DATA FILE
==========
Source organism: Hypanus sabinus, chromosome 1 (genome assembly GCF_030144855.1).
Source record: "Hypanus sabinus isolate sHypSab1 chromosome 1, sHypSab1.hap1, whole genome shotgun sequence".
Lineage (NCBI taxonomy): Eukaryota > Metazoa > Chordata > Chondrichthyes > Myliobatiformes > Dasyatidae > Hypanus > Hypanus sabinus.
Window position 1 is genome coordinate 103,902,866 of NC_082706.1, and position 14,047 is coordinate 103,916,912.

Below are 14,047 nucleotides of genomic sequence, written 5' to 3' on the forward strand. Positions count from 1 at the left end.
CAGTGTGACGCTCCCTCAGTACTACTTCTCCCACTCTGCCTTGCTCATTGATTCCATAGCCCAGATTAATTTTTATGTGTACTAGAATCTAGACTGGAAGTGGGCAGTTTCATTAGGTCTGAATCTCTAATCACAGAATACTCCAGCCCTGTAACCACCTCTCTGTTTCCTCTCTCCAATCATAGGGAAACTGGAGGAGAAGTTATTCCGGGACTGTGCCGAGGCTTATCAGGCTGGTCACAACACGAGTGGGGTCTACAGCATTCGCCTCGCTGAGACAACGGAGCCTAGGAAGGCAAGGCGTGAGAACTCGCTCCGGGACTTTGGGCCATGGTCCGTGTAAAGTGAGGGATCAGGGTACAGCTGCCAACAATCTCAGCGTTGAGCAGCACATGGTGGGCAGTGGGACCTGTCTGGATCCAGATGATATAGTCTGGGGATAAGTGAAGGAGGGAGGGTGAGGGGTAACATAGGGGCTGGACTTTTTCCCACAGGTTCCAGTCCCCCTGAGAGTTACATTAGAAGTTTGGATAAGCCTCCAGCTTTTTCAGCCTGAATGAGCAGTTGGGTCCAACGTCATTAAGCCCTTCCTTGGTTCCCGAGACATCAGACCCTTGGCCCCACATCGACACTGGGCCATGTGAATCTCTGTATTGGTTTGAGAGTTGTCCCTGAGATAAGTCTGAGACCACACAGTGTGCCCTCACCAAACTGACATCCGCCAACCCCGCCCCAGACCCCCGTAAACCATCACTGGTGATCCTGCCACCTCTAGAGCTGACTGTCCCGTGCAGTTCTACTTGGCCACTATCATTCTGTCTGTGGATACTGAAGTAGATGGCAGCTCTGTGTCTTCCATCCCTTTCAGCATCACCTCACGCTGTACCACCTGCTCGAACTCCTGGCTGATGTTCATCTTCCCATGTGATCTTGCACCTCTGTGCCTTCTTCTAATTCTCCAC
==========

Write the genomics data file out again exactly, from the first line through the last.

Source organism: Hypanus sabinus, chromosome 1 (genome assembly GCF_030144855.1).
Source record: "Hypanus sabinus isolate sHypSab1 chromosome 1, sHypSab1.hap1, whole genome shotgun sequence".
Lineage (NCBI taxonomy): Eukaryota > Metazoa > Chordata > Chondrichthyes > Myliobatiformes > Dasyatidae > Hypanus > Hypanus sabinus.
Window position 1 is genome coordinate 103,902,866 of NC_082706.1, and position 14,047 is coordinate 103,916,912.

Below are 14,047 nucleotides of genomic sequence, written 5' to 3' on the forward strand. Positions count from 1 at the left end.
CAGTGTGACGCTCCCTCAGTACTACTTCTCCCACTCTGCCTTGCTCATTGATTCCATAGCCCAGATTAATTTTTATGTGTACTAGAATCTAGACTGGAAGTGGGCAGTTTCATTAGGTCTGAATCTCTAATCACAGAATACTCCAGCCCTGTAACCACCTCTCTGTTTCCTCTCTCCAATCATAGGGAAACTGGAGGAGAAGTTATTCCGGGACTGTGCCGAGGCTTATCAGGCTGGTCACAACACGAGTGGGGTCTACAGCATTCGCCTCGCTGAGACAACGGAGCCTAGGAAGGCAAGGCGTGAGAACTCGCTCCGGGACTTTGGGCCATGGTCCGTGTAAAGTGAGGGATCAGGGTACAGCTGCCAACAATCTCAGCGTTGAGCAGCACATGGTGGGCAGTGGGACCTGTCTGGATCCAGATGATATAGTCTGGGGATAAGTGAAGGAGGGAGGGTGAGGGGTAACATAGGGGCTGGACTTTTTCCCACAGGTTCCAGTCCCCCTGAGAGTTACATTAGAAGTTTGGATAAGCCTCCAGCTTTTTCAGCCTGAATGAGCAGTTGGGTCCAACGTCATTAAGCCCTTCCTTGGTTCCCGAGACATCAGACCCTTGGCCCCACATCGACACTGGGCCATGTGAATCTCTGTATTGGTTTGAGAGTTGTCCCTGAGATAAGTCTGAGACCACACAGTGTGCCCTCACCAAACTGACATCCGCCAACCCCGCCCCAGACCCCCGTAAACCATCACTGGTGATCCTGCCACCTCTAGAGCTGACTGTCCCGTGCAGTTCTACTTGGCCACTATCATTCTGTCTGTGGATACTGAAGTAGATGGCAGCTCTGTGTCTTCCATCCCTTTCAGCATCACCTCACGCTGTACCACCTGCTCGAACTCCTGGCTGATGTTCATCTTCCCATGTGATCTTGCACCTCTGTGCCTTCTTCTAATTCTCCAC